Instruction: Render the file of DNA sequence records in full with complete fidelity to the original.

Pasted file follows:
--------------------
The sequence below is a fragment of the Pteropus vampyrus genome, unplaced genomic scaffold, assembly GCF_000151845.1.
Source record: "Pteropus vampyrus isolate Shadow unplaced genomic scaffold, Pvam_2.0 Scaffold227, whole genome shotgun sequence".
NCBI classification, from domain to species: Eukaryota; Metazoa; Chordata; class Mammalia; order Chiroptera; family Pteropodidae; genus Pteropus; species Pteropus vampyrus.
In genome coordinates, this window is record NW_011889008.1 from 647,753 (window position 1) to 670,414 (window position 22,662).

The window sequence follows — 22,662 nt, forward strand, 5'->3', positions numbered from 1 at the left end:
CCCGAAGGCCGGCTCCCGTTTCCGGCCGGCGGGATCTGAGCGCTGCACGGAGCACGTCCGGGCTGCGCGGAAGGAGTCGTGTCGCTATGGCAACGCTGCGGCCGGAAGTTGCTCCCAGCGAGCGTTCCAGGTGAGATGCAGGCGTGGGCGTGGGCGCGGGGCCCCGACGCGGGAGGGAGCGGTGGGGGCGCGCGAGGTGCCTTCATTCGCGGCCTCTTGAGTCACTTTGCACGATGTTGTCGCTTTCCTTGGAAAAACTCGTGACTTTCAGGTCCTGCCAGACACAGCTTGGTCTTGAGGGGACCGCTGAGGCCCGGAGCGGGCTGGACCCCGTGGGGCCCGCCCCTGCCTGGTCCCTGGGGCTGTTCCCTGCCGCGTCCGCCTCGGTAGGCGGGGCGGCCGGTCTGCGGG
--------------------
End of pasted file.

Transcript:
The sequence below is a fragment of the Pteropus vampyrus genome, unplaced genomic scaffold, assembly GCF_000151845.1.
Source record: "Pteropus vampyrus isolate Shadow unplaced genomic scaffold, Pvam_2.0 Scaffold227, whole genome shotgun sequence".
NCBI classification, from domain to species: Eukaryota; Metazoa; Chordata; class Mammalia; order Chiroptera; family Pteropodidae; genus Pteropus; species Pteropus vampyrus.
In genome coordinates, this window is record NW_011889008.1 from 647,753 (window position 1) to 670,414 (window position 22,662).

The window sequence follows — 22,662 nt, forward strand, 5'->3', positions numbered from 1 at the left end:
CCCGAAGGCCGGCTCCCGTTTCCGGCCGGCGGGATCTGAGCGCTGCACGGAGCACGTCCGGGCTGCGCGGAAGGAGTCGTGTCGCTATGGCAACGCTGCGGCCGGAAGTTGCTCCCAGCGAGCGTTCCAGGTGAGATGCAGGCGTGGGCGTGGGCGCGGGGCCCCGACGCGGGAGGGAGCGGTGGGGGCGCGCGAGGTGCCTTCATTCGCGGCCTCTTGAGTCACTTTGCACGATGTTGTCGCTTTCCTTGGAAAAACTCGTGACTTTCAGGTCCTGCCAGACACAGCTTGGTCTTGAGGGGACCGCTGAGGCCCGGAGCGGGCTGGACCCCGTGGGGCCCGCCCCTGCCTGGTCCCTGGGGCTGTTCCCTGCCGCGTCCGCCTCGGTAGGCGGGGCGGCCGGTCTGCGGG